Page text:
What Is the Difference Between Drywall Screws and Deck Screws?

If you’re a DIY’er, you know that there are many different types of screws out there. It can be hard to keep track of all the different uses for each type of screw. In this blog post, we’re going to focus on two specific types of screws: drywall screws and deck screws. 

Read on to learn about the difference between these two types of screws to ensure you’re using the right screw for your next home improvement project.

What Are Drywall Screws?

Drywall screws are designed to fasten drywalls into metal or wooden frames. They are generally light (not as light as nails) and have deep threads, so the screws stay in place and hold the drywall properly to the frame. 

There are different types of drywall screws: drywall screws with coarse thread, fine thread, collated, uncollated, bugle, wafer head, phosphate, or zinc. Each and every one of these variations has its own characteristics and applications, and each can hold to a certain weight

Some are made to be used outside and are rust-resistant. To know more about this topic, check out this article

What Are Deck Screws?

Deck screws, as the name suggests, are specifically designed for decks. These screws are threaded fasteners with a head, tip, and shank. The head of the deck screw has a space for a special kind, usually a Philips head bit. 

These screws are used for building decks and places where screws that can hold pressure and weight are required. They are all corrosion-resistant and are available in different materials, such as copper, stainless steel, etc. The deck screws have deep threading and are self-drilling screws, which is ideal for wooden planks as it has a great hold over the wood.

Drywall Screws Vs Deck Screws:

Before diving into details between the drywall screws and deck screws. Here is a comparison table for you to easily see the main differences between the two types of screws.

Screw TypeThreadCostDurabilityMaterialHeadsInstallation
Drywall ScrewCoarse and Thin ThreadsLess ExpensiveGood for anchoring into a materialBrittle and Hardened SteelBugle HeadSelf-drilling, easy to install
Deck ScrewsCoarse ThreadExpensiveGood to resist weather and corrosionCoated CopperPhilips HeadSelf-drilling, easy to install

Pros and Cons of Drywall Screws:

Drywall screws have many advantages over other screws if you use them specifically for drywalls. They are easy to handle, so you can remove them quickly from your drywall and work further if you make a mistake. They are faster to install and can even be hammered.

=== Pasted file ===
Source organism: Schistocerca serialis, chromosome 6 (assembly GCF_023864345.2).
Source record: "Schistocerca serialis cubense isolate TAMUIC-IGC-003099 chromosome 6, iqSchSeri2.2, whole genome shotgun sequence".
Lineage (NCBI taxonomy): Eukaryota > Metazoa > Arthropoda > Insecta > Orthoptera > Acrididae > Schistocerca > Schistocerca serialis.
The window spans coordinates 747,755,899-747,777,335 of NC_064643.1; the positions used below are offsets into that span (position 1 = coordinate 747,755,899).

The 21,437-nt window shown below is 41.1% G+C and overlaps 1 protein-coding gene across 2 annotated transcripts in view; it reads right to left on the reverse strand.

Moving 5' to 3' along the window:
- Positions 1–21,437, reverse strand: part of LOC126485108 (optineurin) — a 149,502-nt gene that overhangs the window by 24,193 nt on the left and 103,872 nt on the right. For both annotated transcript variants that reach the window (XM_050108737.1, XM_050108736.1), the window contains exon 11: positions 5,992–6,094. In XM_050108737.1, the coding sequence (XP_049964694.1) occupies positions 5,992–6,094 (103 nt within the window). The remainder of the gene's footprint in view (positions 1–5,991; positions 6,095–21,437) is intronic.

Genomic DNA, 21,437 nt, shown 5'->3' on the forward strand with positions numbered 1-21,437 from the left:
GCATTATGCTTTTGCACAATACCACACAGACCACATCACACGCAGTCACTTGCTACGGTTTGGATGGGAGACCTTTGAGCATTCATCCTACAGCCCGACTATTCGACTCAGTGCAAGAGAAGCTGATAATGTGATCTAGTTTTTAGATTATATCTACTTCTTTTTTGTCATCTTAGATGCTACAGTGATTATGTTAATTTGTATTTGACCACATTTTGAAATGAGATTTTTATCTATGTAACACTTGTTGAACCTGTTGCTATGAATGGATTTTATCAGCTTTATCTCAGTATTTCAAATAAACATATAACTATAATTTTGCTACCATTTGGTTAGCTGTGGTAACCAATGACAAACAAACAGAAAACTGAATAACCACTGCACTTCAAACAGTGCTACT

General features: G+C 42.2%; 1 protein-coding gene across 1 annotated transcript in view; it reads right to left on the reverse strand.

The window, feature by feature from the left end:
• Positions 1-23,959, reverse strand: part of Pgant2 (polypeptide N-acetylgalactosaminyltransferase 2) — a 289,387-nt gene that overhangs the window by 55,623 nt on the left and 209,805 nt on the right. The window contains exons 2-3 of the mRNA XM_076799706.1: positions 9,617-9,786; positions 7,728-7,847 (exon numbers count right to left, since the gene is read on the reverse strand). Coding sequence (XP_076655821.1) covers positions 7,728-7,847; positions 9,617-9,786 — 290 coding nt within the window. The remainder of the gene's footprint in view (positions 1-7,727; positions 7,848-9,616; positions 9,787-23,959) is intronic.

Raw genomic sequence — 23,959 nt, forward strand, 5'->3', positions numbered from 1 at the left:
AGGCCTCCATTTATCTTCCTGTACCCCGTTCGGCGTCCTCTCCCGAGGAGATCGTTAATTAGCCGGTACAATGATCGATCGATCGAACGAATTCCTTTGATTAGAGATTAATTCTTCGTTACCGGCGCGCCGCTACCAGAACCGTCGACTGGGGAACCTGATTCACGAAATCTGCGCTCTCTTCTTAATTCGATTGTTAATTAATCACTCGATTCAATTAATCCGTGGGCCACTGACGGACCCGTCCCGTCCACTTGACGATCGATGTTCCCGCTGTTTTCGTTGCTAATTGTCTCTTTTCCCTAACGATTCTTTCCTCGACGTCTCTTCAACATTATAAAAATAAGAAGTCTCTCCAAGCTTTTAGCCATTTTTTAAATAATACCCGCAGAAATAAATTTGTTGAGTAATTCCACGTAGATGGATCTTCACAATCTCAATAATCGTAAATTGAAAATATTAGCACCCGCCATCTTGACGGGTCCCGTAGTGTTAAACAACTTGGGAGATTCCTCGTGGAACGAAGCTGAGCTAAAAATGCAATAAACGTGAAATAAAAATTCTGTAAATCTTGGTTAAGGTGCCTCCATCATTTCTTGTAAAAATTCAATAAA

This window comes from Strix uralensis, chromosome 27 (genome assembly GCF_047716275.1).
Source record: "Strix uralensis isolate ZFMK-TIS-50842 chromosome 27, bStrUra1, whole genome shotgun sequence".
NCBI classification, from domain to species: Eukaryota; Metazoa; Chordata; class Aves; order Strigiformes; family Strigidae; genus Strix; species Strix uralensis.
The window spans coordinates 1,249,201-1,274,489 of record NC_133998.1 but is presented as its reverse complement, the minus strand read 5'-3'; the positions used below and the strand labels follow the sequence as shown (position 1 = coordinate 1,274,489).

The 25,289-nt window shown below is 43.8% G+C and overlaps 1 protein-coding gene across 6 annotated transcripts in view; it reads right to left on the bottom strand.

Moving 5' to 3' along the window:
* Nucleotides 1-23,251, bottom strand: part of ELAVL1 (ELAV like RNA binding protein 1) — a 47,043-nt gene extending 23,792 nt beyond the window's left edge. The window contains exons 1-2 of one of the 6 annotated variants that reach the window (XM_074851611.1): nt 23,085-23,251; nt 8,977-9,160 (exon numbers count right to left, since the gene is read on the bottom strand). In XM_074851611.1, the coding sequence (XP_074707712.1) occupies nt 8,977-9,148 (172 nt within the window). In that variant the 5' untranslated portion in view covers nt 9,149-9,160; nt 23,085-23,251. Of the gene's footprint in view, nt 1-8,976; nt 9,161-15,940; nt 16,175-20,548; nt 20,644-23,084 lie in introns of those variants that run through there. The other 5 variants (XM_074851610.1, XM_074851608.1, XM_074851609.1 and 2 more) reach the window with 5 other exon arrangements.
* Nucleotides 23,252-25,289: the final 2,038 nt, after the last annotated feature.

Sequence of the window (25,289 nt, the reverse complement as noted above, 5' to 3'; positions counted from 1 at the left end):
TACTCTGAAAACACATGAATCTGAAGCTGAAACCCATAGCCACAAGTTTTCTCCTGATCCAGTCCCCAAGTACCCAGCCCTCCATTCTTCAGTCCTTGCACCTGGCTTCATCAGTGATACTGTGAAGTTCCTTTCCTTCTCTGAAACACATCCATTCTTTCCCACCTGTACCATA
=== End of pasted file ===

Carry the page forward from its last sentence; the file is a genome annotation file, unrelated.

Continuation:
Drywall screws have good holding power and a great grip that secures the drywall well with the frames and studs. They are less risky, so they won’t damage your drywall so easily.

However, drywall screws are not the most durable screws available out there. They can easily break if you pull or twist them too tightly. If you break the screw, getting them out from the drywall is a hassle as they do not come out easily. 

Moreover, these screws also take a lot of time to tighten unless you are using an automatic driver to screw them in. Nonetheless, if you are working on drywalls, they are better than most but just slightly expensive.

Pros and Cons of Deck Screws:

Deck screws are used to prepare decks which means they are more durable than the former ones. They are designed to stay outside on the deck and hold it in any weather, force, or pressure. Compared to Drywall screws, they rarely break off under high pressures and can be easily fastened. Deck screws are less expensive, though they are somewhat water-resistant. 

You can also invest in stainless steel deck screws that are corrosion-resistant and great for various applications. You can find them in different colors, so they can even be hidden on different surfaces. They are perfect for areas with low ventilation or high moisture content and are available in all lengths.

However, deck screws also have a few disadvantages. As they are coarse and can split or crack the wall, these variations cannot be used on the drywall surface. These screws can also sometimes get loose, so if installed on top of the flooring, their heads might pop up slightly and cause injuries. Moreover, as smoothness is the top priority for drywall installation, you cannot use deck screws for your renovation program. If you must use these, you will have to apply several layers of drywall mud, increasing the cost and sanding time, especially if you’re unsure how much mud you need.

Key Differences between Deck Screws and Drywall Screws: